In 2007, companies completed more than 12,000 mergers and acquisitions deals globally, with values totaling more than $3.5 trillion; but such volume and dollar records have since been buried under years of bad news. The 2012 Dykema Mergers & Acquisitions Outlook Survey indicates what is pushing expectations to a near-record low is the recession, mortgage meltdown, European debt crisis, aftereffects of the presidential election and the fiscal cliff.
The year 2012 is on pace to be the slowest for M&A since 2009: through the first three quarters of 2012, volume is projected around 5,000 deals, and aggregate valuation is currently estimated at $1.4 trillion.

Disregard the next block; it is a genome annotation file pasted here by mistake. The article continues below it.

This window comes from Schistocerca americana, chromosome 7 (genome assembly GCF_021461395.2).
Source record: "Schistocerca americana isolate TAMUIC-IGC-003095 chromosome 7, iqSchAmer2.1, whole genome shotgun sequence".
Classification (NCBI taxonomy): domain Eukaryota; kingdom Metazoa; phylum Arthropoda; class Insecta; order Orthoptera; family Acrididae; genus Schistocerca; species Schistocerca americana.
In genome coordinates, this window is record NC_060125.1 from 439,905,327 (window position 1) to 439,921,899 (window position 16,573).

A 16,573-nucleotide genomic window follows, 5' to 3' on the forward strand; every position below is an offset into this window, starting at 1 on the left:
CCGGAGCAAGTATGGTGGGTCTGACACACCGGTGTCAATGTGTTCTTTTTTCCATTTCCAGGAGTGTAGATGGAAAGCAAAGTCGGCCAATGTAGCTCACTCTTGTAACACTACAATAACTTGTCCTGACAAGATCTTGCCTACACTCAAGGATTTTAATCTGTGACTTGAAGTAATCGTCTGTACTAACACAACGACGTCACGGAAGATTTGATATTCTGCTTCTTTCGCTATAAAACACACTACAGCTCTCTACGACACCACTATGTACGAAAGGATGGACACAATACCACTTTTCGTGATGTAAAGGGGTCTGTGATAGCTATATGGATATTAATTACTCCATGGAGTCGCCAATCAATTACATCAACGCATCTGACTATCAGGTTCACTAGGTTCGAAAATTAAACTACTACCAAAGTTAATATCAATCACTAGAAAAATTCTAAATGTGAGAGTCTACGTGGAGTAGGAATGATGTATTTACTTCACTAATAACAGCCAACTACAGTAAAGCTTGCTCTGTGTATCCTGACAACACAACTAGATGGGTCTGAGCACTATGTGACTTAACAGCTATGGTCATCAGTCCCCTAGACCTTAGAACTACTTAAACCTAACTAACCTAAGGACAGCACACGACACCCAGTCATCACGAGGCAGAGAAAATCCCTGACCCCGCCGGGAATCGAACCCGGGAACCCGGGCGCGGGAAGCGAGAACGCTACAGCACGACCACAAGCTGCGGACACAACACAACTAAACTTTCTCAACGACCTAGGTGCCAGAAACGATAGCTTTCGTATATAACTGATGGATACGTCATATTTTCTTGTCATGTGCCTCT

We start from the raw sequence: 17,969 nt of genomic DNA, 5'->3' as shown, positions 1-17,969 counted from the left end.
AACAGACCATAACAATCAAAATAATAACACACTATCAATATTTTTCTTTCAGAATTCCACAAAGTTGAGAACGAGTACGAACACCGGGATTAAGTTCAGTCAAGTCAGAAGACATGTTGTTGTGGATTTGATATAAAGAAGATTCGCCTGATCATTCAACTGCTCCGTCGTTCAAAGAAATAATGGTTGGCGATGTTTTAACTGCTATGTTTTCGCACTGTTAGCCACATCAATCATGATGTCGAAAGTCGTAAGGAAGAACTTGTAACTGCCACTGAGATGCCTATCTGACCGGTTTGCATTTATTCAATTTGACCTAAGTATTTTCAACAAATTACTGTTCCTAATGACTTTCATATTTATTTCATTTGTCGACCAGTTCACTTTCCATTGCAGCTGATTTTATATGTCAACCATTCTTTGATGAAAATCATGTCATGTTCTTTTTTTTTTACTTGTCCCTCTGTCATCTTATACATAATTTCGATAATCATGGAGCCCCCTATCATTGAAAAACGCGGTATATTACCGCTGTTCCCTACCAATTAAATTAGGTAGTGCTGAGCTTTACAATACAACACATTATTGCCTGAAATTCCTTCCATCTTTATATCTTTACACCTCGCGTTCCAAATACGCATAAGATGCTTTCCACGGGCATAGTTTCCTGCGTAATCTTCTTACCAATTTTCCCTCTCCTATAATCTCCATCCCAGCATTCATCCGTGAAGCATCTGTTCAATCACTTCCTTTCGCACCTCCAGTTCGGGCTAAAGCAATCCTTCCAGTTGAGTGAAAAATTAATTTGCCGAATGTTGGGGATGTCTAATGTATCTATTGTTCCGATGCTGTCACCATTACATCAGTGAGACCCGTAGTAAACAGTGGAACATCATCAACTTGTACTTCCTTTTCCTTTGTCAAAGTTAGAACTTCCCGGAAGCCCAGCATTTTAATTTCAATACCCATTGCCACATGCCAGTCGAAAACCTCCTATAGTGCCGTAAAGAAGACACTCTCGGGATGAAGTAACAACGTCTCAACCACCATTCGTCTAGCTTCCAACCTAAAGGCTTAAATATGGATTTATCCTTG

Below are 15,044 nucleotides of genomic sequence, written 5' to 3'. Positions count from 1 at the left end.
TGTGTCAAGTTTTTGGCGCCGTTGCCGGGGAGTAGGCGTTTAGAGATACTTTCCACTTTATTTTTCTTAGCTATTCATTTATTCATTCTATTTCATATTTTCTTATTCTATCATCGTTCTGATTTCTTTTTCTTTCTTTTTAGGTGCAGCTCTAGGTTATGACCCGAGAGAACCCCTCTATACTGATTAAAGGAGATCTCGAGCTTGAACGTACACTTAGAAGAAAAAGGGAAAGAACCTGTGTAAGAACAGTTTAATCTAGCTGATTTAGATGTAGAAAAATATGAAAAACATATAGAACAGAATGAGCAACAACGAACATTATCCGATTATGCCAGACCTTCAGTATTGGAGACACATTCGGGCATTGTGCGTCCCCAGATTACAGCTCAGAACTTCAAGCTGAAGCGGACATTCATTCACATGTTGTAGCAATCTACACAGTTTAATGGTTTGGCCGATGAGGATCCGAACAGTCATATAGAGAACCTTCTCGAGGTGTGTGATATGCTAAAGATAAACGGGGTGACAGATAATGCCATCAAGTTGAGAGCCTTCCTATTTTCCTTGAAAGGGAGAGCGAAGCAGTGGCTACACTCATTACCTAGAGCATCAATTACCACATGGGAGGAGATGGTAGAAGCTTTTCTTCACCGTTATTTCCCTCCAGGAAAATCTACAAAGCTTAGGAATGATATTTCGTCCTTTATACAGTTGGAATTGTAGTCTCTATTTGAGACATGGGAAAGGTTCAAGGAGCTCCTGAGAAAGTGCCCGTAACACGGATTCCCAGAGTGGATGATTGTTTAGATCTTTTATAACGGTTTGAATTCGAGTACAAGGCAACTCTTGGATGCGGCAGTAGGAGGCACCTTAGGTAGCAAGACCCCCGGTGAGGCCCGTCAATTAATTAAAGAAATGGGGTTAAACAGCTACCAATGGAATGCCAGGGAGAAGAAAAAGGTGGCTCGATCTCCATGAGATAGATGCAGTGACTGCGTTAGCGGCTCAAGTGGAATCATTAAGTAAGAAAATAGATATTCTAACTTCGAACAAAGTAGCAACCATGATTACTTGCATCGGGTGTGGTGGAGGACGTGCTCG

Not surprisingly, survey respondents expressed many reservations about the year ahead: a solid third predicted a negative U.S. economy and a fifth anticipated a weaker M&A market.
Yet there are glimmers that may point to an eventual return to more robust deal-making markets. This eighth annual survey--which polled respondents from Nov. 7 to Nov. 20, 2012--was designed to measure the perspectives of leading company executives and outside advisers on the direction of the M&A market in the corning year. More than half of the respondents expected to be involved in at least one transaction in the coming year.
More respondents than in the previous year predicted a strengthening of the U.S. economy and a strong U.S. M&A market. M&A may have hit another bottom; there could be headroom in 2013.